Gandhi, widow of former prime minister Rajiv Gandhi, led Congress to victory in last year’s regional elections, which were fought over such bread-and-butter issues as the country’s onion shortage. “By projecting Sonia as a Christian and implying that there’s a threat to Hindus from conversions, they’re trying to create an issue with which to beat Congress,” says Rahman. Still, that’s unlikely to impress voters unless there’s an onion in every pot.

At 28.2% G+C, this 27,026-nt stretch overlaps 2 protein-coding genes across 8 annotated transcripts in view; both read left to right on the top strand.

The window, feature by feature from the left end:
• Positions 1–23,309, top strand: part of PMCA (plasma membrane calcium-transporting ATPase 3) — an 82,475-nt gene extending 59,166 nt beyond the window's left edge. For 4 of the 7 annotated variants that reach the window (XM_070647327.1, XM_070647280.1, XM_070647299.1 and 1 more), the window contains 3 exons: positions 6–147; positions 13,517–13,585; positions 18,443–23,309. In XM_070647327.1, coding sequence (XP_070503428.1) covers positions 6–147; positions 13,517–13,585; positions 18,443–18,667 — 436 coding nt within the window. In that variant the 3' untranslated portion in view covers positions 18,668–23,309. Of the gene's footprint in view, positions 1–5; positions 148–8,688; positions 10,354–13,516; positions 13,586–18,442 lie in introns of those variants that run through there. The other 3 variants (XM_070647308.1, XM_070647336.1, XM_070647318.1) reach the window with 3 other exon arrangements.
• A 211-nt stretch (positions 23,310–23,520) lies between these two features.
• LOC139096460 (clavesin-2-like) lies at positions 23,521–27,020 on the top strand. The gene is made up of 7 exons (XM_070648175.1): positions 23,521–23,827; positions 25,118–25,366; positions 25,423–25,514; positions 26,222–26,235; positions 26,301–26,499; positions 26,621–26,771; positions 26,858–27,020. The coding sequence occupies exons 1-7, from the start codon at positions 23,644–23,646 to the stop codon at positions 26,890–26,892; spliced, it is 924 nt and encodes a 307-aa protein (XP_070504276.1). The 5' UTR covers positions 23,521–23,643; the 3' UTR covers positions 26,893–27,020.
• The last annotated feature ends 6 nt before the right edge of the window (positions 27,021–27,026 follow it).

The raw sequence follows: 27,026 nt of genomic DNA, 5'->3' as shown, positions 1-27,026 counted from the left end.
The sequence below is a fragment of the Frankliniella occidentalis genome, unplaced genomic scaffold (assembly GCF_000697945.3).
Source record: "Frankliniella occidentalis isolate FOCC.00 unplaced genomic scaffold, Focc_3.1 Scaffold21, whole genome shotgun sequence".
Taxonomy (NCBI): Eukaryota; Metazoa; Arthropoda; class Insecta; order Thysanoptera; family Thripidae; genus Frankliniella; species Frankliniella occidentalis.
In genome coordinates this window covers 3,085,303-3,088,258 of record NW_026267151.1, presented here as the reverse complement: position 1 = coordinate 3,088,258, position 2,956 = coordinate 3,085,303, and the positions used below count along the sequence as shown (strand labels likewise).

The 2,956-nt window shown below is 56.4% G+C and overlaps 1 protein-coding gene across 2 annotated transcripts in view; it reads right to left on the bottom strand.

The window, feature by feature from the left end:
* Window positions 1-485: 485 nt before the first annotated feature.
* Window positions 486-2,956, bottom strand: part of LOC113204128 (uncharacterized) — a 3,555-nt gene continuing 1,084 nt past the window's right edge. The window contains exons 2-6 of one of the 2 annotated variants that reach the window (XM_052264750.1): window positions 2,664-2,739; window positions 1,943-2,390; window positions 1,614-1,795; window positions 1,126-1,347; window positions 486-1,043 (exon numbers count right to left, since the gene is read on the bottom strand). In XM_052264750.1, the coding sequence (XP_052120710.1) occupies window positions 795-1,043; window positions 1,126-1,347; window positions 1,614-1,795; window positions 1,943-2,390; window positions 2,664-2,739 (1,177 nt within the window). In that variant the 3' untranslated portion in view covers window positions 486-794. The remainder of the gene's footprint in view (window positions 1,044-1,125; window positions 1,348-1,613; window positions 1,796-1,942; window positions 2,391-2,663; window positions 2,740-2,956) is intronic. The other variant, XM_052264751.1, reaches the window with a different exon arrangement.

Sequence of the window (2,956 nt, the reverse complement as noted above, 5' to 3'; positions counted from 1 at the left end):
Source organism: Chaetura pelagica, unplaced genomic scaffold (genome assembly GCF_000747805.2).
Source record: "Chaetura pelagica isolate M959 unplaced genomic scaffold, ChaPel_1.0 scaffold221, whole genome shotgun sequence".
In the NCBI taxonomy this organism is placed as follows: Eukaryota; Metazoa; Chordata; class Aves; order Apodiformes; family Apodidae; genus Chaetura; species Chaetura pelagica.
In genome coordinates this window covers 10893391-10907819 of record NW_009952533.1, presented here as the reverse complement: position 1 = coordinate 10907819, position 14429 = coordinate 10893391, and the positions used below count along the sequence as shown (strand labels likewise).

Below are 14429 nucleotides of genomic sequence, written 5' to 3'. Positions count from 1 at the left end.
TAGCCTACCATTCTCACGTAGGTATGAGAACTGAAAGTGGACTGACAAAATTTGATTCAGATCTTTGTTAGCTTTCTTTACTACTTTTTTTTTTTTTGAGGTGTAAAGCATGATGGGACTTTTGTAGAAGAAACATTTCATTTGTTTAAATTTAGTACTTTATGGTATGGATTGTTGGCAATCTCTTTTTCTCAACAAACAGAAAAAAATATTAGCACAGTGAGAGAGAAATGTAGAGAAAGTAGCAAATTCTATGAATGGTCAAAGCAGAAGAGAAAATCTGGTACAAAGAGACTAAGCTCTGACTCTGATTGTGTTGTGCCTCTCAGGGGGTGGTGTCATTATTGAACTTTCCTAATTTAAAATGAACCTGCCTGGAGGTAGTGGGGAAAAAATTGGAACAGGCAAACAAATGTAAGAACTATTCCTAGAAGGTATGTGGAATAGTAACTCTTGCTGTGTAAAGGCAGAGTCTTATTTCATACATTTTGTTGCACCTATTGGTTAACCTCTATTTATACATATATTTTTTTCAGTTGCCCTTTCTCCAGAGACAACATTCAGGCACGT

NEW DELHI: Throwing a few Christians to the lions may be a government reelection strategy in India. Prime Minister Atal Bihari Vajpayee on Sunday visited the southern state of Gujarat, which has seen a wave of attacks on Christians -- but instead of simply calling for the attacks to stop, Vajpayee issued a call for a national debate over religious conversion. “India’s constitution guarantees the right to propagate one’s religion,” says TIME New Delhi correspondent Maseeh Rahman. “The reason Vajpayee is raising the conversion issue is to put the opposition Congress party on the defensive, because its leader, Sonia Gandhi, is an Italian-born Catholic.”